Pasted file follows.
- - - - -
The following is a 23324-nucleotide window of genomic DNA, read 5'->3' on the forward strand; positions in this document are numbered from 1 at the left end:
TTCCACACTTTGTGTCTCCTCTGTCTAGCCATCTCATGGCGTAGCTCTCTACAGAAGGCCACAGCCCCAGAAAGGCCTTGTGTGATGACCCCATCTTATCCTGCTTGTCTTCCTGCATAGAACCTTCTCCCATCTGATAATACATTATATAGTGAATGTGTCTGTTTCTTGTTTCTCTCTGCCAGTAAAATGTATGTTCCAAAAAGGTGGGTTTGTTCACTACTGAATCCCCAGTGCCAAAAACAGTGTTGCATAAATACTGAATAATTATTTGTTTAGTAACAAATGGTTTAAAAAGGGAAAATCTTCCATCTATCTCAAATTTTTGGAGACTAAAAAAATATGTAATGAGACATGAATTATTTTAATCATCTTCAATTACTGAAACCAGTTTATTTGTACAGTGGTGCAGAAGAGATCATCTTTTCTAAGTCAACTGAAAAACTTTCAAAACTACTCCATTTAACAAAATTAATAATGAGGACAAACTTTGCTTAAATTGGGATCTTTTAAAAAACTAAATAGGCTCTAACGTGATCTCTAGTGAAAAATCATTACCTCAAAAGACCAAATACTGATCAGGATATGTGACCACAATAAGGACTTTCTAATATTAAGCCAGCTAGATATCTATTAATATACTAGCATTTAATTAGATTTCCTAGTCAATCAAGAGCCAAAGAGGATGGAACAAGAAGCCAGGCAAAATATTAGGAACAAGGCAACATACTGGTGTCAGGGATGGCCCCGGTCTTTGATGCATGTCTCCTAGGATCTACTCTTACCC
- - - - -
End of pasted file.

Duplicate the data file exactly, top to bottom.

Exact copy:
The following is a 23324-nucleotide window of genomic DNA, read 5'->3' on the forward strand; positions in this document are numbered from 1 at the left end:
TTCCACACTTTGTGTCTCCTCTGTCTAGCCATCTCATGGCGTAGCTCTCTACAGAAGGCCACAGCCCCAGAAAGGCCTTGTGTGATGACCCCATCTTATCCTGCTTGTCTTCCTGCATAGAACCTTCTCCCATCTGATAATACATTATATAGTGAATGTGTCTGTTTCTTGTTTCTCTCTGCCAGTAAAATGTATGTTCCAAAAAGGTGGGTTTGTTCACTACTGAATCCCCAGTGCCAAAAACAGTGTTGCATAAATACTGAATAATTATTTGTTTAGTAACAAATGGTTTAAAAAGGGAAAATCTTCCATCTATCTCAAATTTTTGGAGACTAAAAAAATATGTAATGAGACATGAATTATTTTAATCATCTTCAATTACTGAAACCAGTTTATTTGTACAGTGGTGCAGAAGAGATCATCTTTTCTAAGTCAACTGAAAAACTTTCAAAACTACTCCATTTAACAAAATTAATAATGAGGACAAACTTTGCTTAAATTGGGATCTTTTAAAAAACTAAATAGGCTCTAACGTGATCTCTAGTGAAAAATCATTACCTCAAAAGACCAAATACTGATCAGGATATGTGACCACAATAAGGACTTTCTAATATTAAGCCAGCTAGATATCTATTAATATACTAGCATTTAATTAGATTTCCTAGTCAATCAAGAGCCAAAGAGGATGGAACAAGAAGCCAGGCAAAATATTAGGAACAAGGCAACATACTGGTGTCAGGGATGGCCCCGGTCTTTGATGCATGTCTCCTAGGATCTACTCTTACCC